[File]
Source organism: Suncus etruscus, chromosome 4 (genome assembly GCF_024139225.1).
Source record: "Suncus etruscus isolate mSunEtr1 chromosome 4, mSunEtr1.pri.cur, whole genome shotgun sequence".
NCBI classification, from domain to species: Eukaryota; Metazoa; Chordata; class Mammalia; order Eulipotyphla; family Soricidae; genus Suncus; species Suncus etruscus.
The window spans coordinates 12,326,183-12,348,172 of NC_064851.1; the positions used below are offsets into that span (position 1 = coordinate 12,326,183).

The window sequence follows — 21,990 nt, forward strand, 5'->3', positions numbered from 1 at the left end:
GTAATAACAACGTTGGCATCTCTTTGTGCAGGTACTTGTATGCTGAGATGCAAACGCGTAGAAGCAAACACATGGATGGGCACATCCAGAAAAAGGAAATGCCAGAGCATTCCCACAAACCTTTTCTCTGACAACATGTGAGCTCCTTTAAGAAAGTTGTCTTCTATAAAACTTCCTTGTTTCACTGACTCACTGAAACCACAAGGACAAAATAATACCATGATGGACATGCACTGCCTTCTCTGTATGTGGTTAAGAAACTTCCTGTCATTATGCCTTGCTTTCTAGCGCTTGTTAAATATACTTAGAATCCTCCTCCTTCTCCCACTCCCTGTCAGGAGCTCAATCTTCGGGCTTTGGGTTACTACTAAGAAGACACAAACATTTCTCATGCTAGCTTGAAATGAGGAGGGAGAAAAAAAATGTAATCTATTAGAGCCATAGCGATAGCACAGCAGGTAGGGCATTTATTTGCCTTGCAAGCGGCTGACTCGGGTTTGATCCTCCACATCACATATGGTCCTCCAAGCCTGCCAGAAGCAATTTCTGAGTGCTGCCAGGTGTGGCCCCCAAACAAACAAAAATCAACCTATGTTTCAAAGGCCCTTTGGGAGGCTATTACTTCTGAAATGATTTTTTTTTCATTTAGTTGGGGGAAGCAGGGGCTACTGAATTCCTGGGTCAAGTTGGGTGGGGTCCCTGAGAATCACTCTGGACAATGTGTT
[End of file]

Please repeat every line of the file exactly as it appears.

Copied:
Source organism: Suncus etruscus, chromosome 4 (genome assembly GCF_024139225.1).
Source record: "Suncus etruscus isolate mSunEtr1 chromosome 4, mSunEtr1.pri.cur, whole genome shotgun sequence".
NCBI classification, from domain to species: Eukaryota; Metazoa; Chordata; class Mammalia; order Eulipotyphla; family Soricidae; genus Suncus; species Suncus etruscus.
The window spans coordinates 12,326,183-12,348,172 of NC_064851.1; the positions used below are offsets into that span (position 1 = coordinate 12,326,183).

The window sequence follows — 21,990 nt, forward strand, 5'->3', positions numbered from 1 at the left end:
GTAATAACAACGTTGGCATCTCTTTGTGCAGGTACTTGTATGCTGAGATGCAAACGCGTAGAAGCAAACACATGGATGGGCACATCCAGAAAAAGGAAATGCCAGAGCATTCCCACAAACCTTTTCTCTGACAACATGTGAGCTCCTTTAAGAAAGTTGTCTTCTATAAAACTTCCTTGTTTCACTGACTCACTGAAACCACAAGGACAAAATAATACCATGATGGACATGCACTGCCTTCTCTGTATGTGGTTAAGAAACTTCCTGTCATTATGCCTTGCTTTCTAGCGCTTGTTAAATATACTTAGAATCCTCCTCCTTCTCCCACTCCCTGTCAGGAGCTCAATCTTCGGGCTTTGGGTTACTACTAAGAAGACACAAACATTTCTCATGCTAGCTTGAAATGAGGAGGGAGAAAAAAAATGTAATCTATTAGAGCCATAGCGATAGCACAGCAGGTAGGGCATTTATTTGCCTTGCAAGCGGCTGACTCGGGTTTGATCCTCCACATCACATATGGTCCTCCAAGCCTGCCAGAAGCAATTTCTGAGTGCTGCCAGGTGTGGCCCCCAAACAAACAAAAATCAACCTATGTTTCAAAGGCCCTTTGGGAGGCTATTACTTCTGAAATGATTTTTTTTTCATTTAGTTGGGGGAAGCAGGGGCTACTGAATTCCTGGGTCAAGTTGGGTGGGGTCCCTGAGAATCACTCTGGACAATGTGTT